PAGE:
What does Nissan see in a future LEAF?
It is always easier to predict the future when you can see the present clearly. With the introduction of the 2013 Nissan Altima, Nissan’s bread and butter car, we can look to some technologies that will ultimately make their way into the LEAF, as well as other Nissan products. How do we know? Once Nissan’s highest volume car incorporates a new technology, the scale of production makes it more affordable to include in other vehicles.
In some ways the LEAF led the Altima – the inclusion of a standard Bluetooth hands-free phone connection, for one, showed up on the LEAF first. But in other ways, this 2013 Altima shows technology yet to make its way into the LEAF. NissanConnect will use your smart phone to provide a multitude of internet connectivity functions, such as streaming Pandora radio integrated into the audio system and Points of Interest from a Google search. Once found, you can use the optional on-board navigation system to take you there. While CARWINGS has some similar capabilities currently from one’s home computer, it does not include smart phone integration for Points of Interest.
Another nice feature is the display of upcoming turn information from the navigation system directly in front of the driver in addition to the navigation display. This should enhance safety, as well as provide additional convenience. One feature in particular that we like is what Nissan calls Easy Fill Tire Alert. No need for a tire pressure gauge, or guess work regarding how much air is in the tire. When the tire pressure reaches the recommended tire inflation the horn beeps to let you know.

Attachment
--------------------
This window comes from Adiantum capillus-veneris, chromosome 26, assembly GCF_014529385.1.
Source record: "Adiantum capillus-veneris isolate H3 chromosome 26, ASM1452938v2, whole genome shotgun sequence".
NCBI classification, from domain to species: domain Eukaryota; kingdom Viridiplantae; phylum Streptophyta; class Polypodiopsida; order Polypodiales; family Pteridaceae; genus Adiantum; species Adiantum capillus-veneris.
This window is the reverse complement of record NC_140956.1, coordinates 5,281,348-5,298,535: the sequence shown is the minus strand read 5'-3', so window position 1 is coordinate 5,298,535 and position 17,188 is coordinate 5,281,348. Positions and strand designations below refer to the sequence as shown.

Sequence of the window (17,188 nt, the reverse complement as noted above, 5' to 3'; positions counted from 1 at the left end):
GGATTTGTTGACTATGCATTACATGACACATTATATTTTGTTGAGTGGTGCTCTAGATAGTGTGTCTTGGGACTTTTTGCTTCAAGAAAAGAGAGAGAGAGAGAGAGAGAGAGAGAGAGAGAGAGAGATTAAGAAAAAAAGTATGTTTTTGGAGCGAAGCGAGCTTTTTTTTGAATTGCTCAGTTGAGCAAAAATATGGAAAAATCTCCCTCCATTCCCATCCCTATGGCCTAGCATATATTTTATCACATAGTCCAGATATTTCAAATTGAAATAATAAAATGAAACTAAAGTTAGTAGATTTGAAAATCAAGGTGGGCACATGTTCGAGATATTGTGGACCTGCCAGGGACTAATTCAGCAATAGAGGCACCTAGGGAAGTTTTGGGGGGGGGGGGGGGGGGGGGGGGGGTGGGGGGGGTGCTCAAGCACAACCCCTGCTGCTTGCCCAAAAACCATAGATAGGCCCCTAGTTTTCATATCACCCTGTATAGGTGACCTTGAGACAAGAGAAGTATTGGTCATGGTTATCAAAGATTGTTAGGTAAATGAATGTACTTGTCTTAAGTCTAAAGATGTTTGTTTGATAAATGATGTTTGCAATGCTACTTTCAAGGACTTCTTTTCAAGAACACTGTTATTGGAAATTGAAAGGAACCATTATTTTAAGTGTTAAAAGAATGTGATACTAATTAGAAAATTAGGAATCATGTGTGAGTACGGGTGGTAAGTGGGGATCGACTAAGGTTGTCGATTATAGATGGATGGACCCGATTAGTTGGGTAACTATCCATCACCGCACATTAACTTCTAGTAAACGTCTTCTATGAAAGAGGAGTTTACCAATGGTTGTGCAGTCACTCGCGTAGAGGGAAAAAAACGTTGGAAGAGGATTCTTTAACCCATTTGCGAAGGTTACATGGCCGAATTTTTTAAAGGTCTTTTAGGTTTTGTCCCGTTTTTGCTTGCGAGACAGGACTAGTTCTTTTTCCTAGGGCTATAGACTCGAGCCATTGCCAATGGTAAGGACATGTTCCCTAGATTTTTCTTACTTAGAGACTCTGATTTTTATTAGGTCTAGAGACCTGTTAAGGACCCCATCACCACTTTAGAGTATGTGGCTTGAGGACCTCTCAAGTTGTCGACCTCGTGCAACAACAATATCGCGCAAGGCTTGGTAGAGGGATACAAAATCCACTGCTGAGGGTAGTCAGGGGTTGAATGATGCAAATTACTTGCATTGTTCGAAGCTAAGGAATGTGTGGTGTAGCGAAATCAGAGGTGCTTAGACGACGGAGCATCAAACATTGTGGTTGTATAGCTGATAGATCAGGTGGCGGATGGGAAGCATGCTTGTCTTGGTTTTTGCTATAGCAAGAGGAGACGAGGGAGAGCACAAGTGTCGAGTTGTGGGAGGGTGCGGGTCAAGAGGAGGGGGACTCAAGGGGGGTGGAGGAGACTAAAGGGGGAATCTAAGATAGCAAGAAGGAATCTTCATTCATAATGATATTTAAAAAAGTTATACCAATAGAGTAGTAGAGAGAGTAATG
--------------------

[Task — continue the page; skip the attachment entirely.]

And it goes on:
What were once luxury brand features are also finding their way into Nissan’s volume leader. Naturally these are extra cost options, but not all that long ago one would find these features only on the likes of BMW, Lexus or Infiniti (typically also as extra cost options). Useful for many will be the Blind Spot Warning alerting the driver to the presence of a vehicle behind and to the side. Lane Departure Warning is a potentially annoying babysitter, but one that could prove beneficial to make-up applying or newspaper reading drivers. Of course, these drivers would probably choose to turn the system off. Finally, one relatively new technology is Moving Object Detection which notifies of objects moving behind the vehicle, especially useful in parking lots or when backing out of the driveway. All of these technologies use the rear view monitor in expanded roles.
From an active safety standpoint, Active Understeer Control could be very useful. It seems to be a mild version of Nissan’s electronic stability control system which Nissan calls Vehicle Dynamic Control (VDC). While VDC would kick in only when the driver starts losing control due to excessive speed or slippery conditions, Active Understeer Control would come into play prior to that situation developing and apply the brakes to the wheels on the inside of the corner to assist turn-in. All-in-all, a handy technology to have.
We may not see all of these convenience and safety systems on the 2013 LEAF, but look for them to arrive at some point down the road.